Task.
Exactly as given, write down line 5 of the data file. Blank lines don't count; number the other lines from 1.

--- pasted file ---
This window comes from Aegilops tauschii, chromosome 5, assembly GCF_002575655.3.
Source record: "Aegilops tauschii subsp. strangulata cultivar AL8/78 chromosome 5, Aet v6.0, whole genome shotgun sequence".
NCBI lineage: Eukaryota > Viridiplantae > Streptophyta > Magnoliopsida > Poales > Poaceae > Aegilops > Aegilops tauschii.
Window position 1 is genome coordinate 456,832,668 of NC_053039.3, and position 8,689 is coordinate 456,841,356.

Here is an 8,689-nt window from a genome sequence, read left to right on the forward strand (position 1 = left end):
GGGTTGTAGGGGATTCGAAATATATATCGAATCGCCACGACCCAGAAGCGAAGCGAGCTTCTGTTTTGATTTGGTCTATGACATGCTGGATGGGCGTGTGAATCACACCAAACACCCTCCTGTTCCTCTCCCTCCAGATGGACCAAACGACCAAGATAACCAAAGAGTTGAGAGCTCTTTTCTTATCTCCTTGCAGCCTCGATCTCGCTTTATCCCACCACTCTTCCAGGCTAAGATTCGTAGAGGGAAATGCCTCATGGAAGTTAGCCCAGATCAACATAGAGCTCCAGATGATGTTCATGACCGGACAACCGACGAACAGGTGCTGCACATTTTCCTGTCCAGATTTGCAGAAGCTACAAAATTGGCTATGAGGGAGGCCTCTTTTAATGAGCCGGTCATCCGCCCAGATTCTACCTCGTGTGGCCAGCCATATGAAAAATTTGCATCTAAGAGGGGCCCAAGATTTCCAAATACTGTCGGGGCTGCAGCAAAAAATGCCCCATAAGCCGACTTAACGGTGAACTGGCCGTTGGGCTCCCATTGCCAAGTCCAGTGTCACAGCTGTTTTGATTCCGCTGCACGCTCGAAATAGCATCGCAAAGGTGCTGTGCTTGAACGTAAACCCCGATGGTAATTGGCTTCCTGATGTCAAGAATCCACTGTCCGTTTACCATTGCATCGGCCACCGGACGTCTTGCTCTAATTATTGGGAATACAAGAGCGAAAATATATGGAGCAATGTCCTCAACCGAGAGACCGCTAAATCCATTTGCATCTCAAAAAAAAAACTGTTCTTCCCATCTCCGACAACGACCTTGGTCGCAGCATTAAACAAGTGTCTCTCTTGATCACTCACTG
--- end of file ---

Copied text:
Here is an 8,689-nt window from a genome sequence, read left to right on the forward strand (position 1 = left end):